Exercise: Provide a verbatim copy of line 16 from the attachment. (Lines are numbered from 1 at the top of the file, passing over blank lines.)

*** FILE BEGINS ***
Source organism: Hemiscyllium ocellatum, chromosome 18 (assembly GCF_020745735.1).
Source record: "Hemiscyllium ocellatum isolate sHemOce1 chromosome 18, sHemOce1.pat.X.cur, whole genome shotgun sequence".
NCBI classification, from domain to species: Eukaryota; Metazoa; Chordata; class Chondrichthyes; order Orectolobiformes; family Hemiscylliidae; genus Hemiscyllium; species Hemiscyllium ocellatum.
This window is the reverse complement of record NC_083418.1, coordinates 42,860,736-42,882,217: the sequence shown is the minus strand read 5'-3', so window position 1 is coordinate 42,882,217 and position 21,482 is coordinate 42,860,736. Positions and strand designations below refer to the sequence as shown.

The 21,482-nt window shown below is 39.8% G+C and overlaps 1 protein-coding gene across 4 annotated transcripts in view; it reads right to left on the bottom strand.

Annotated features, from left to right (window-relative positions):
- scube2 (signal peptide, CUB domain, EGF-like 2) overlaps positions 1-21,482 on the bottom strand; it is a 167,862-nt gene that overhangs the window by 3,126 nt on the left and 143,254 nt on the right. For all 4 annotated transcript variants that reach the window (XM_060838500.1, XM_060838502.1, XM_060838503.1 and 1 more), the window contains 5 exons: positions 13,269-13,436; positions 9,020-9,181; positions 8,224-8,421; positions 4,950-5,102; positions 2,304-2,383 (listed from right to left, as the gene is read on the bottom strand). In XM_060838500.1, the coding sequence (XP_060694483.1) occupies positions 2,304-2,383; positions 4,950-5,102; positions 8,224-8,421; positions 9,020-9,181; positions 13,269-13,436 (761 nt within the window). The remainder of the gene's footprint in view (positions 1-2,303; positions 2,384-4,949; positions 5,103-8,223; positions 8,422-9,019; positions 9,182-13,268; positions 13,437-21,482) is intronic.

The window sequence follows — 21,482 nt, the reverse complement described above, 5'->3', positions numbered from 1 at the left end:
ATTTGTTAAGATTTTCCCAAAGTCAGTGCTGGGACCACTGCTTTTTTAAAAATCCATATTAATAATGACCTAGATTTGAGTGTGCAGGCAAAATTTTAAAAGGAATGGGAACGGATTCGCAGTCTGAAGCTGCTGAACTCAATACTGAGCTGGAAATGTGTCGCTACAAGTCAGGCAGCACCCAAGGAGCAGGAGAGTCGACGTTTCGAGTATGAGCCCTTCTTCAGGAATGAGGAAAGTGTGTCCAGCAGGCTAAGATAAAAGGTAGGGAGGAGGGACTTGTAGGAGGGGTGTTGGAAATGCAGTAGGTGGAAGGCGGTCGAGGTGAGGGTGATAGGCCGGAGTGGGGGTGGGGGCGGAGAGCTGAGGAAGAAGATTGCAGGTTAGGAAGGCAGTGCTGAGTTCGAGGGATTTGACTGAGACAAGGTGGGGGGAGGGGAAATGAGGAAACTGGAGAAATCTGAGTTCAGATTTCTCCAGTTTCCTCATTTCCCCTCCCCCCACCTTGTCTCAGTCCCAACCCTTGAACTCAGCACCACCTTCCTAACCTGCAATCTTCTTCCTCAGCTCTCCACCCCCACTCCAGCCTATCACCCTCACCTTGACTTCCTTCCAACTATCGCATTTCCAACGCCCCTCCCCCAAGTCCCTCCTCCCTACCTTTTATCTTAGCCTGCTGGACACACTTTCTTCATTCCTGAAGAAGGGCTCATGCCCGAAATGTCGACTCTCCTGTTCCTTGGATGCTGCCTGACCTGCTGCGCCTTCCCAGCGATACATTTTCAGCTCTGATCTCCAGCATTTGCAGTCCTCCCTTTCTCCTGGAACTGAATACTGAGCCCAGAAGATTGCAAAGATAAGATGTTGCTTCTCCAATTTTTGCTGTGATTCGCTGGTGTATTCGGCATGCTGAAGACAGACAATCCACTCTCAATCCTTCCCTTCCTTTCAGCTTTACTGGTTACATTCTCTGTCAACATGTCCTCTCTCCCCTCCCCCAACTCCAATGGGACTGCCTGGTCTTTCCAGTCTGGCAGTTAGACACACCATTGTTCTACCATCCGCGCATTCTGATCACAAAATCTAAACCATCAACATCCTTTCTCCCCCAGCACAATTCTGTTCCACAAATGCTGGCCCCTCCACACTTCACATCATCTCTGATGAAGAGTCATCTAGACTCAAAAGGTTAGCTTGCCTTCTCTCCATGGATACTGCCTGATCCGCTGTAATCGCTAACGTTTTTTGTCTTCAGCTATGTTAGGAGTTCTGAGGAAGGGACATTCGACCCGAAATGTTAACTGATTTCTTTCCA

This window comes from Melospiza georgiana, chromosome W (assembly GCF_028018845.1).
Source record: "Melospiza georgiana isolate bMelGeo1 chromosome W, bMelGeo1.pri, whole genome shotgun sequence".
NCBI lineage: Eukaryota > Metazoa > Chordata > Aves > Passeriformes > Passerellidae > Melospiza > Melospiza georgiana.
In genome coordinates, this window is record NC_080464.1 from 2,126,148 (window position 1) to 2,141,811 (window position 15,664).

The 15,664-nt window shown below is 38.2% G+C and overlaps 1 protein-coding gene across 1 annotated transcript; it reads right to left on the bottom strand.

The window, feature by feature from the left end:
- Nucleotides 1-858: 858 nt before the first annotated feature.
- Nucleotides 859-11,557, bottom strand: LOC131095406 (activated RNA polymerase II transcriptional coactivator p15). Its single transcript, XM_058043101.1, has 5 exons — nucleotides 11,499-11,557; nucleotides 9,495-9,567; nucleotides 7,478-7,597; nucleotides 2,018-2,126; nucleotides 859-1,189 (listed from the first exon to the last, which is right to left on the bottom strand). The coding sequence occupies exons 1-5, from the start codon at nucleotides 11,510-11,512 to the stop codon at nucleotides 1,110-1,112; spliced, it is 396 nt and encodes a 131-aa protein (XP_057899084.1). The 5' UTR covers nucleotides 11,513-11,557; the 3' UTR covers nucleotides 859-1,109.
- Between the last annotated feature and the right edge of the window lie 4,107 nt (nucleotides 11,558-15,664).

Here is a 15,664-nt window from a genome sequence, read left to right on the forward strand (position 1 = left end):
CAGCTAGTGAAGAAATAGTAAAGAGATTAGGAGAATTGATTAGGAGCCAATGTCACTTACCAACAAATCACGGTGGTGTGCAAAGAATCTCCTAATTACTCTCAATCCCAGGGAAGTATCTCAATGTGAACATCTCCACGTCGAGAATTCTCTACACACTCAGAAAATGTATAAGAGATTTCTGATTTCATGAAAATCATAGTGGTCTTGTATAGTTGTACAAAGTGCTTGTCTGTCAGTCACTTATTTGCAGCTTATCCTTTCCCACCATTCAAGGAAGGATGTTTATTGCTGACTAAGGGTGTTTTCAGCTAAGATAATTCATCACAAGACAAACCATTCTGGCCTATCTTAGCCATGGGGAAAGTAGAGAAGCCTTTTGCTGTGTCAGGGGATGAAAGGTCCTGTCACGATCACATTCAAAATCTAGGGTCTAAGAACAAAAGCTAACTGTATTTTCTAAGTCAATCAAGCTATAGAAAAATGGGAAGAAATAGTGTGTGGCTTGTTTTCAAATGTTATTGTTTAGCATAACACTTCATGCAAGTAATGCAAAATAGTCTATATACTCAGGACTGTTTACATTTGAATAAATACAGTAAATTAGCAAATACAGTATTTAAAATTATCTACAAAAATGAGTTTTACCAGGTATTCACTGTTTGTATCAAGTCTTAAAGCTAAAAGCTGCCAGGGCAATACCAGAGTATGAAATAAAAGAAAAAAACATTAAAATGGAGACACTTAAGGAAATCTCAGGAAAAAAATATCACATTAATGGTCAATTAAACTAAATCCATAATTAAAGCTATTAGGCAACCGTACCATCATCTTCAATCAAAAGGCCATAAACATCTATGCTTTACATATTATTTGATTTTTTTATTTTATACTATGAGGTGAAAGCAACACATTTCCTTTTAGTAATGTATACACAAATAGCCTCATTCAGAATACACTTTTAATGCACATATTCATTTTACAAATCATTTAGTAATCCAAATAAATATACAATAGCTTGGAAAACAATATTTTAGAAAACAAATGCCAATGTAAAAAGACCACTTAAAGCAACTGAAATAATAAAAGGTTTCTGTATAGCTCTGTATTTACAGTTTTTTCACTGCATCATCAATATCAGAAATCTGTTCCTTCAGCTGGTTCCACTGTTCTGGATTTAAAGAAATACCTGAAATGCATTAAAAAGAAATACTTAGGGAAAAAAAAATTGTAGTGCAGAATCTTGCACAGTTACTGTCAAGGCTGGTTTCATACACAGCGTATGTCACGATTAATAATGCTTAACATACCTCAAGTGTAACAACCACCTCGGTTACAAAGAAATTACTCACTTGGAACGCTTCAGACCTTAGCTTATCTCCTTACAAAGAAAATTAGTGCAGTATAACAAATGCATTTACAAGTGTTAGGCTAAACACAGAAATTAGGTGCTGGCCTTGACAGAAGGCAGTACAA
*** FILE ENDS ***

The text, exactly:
- Nucleotides 1-858: 858 nt before the first annotated feature.